Sermon for the Funeral of Ronald C. Schoenbeck, September 20, AD 2021

John 11:17-27; Job 19:23-27; 1 Peter 1:3-9

As often happens in death, Mary and Martha grieved differently for their brother. People came from all around to console them. It wasn’t until Jesus came that they really moved. At least Martha moved. Mary stayed home. Martha went because she was the kind of person who could not sit in grief.

You see, Mary, Martha, and Lazarus were all good friends of Jesus. Lazarus had died, and Jesus did nothing. Jesus healed many hundreds of people, but not Lazarus. He waited to let Lazarus die. So when Jesus came to heal Lazarus, he found that Lazarus had already been in the tomb four days. Lazarus was quite far gone. Martha wanted answers. Maybe you are this kind of person, like Martha. In the short time I knew Ron, I saw that he was like this. He wanted answers. In Bible class, he didn’t let things pass, he always wanted to get to the bottom of it.

That’s a kind of faith Jesus welcomes. Jesus welcomes Martha. She says to him, “Lord, if you had been here, my brother would not have died. But even now I know that whatever you ask from God, God will give you.” She wasn’t accusing Jesus or disbelieving in Jesus. If you listen closely you know she still believes in Jesus, in spite of her brother’s death. This doesn’t mean she understands what Jesus does. Nor does she make excuses for Jesus. She simply says, “Jesus, I know you could have healed my brother. But you didn’t. I don’t know why. But I know you can do anything still. For some reason you have let this happen, and there is a good reason, and it is God’s reason.”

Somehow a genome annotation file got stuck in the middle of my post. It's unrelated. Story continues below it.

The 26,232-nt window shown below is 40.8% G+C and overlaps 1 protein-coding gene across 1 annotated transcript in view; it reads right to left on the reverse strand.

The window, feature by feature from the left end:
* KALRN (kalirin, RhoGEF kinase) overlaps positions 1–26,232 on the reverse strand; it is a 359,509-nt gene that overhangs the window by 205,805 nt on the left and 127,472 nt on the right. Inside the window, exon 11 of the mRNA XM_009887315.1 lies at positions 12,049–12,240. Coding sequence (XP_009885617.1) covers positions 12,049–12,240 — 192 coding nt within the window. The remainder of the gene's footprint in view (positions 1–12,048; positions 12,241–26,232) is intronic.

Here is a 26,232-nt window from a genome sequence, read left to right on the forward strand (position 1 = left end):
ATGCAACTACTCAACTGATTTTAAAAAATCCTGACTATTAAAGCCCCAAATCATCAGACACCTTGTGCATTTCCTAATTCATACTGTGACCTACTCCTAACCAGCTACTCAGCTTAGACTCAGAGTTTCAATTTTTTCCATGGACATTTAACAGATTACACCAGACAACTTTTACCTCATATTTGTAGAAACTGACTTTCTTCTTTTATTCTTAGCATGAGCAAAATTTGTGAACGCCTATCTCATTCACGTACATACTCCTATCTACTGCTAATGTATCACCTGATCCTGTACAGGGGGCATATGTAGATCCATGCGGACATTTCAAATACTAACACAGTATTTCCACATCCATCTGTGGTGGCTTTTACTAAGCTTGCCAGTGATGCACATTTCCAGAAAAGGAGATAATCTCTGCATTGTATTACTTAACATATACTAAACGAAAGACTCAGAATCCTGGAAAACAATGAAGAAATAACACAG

Jesus always welcomes questions. Jesus always welcomes complaints. For when you bring your questions and complaints to Jesus, you are bringing them to the One who can give a solution. This is why Ron valued the scriptures so much, why he was always looking for what they say. He knew that they are the very Word of God, the good news of Jesus Christ. He knew that in the Scriptures was life, and he made that important in his life.

Martha too, knew the scriptures, so when Jesus said, “Your brother will rise again,” she already knew this was her hope. She said, “I know that he will rise again in the resurrection on the last day.” That is true. That is our hope for Ron. That is the hope for all Christians. As St. Peter writes, “According to his great mercy, he has caused us to be born again to a living hope through the resurrection of Jesus Christ from the dead, to an inheritance that is imperishable, undefiled, kept in heaven for you, who by God’s power are being guarded through faith for a salvation ready to be revealed in the last time.” The hope of all Christians is in Jesus. As Jesus rose from the dead, so will we too.

Yet often circumstances blur sight of this fact. A loved one dies. Other suffering occurs. People look to comfort in other things. Everyone wants to control their life so they don’t have to think about death. It can be taboo even to talk about death, so no one knows how to deal with it when it comes. A world that wishes to keep quiet about death and push it to the side will never give true answers to our most important questions – why do people have to die? What will happen when I die? Is there any hope in death?

A man named Job in the Old Testament had these very questions. Job was a very good man and a very rich man. God allowed him to lose everything, his land, his wealth, even his many children and his own health. His friends tried to explain it. They said, “look Job, such evil is happening to you, you must have done something wrong!” The friends wanted to break everyone into good people and bad people. See, bad things happen to bad people. They said, Job, if you want to look to your solution to your suffering, look to yourself. Improve yourself.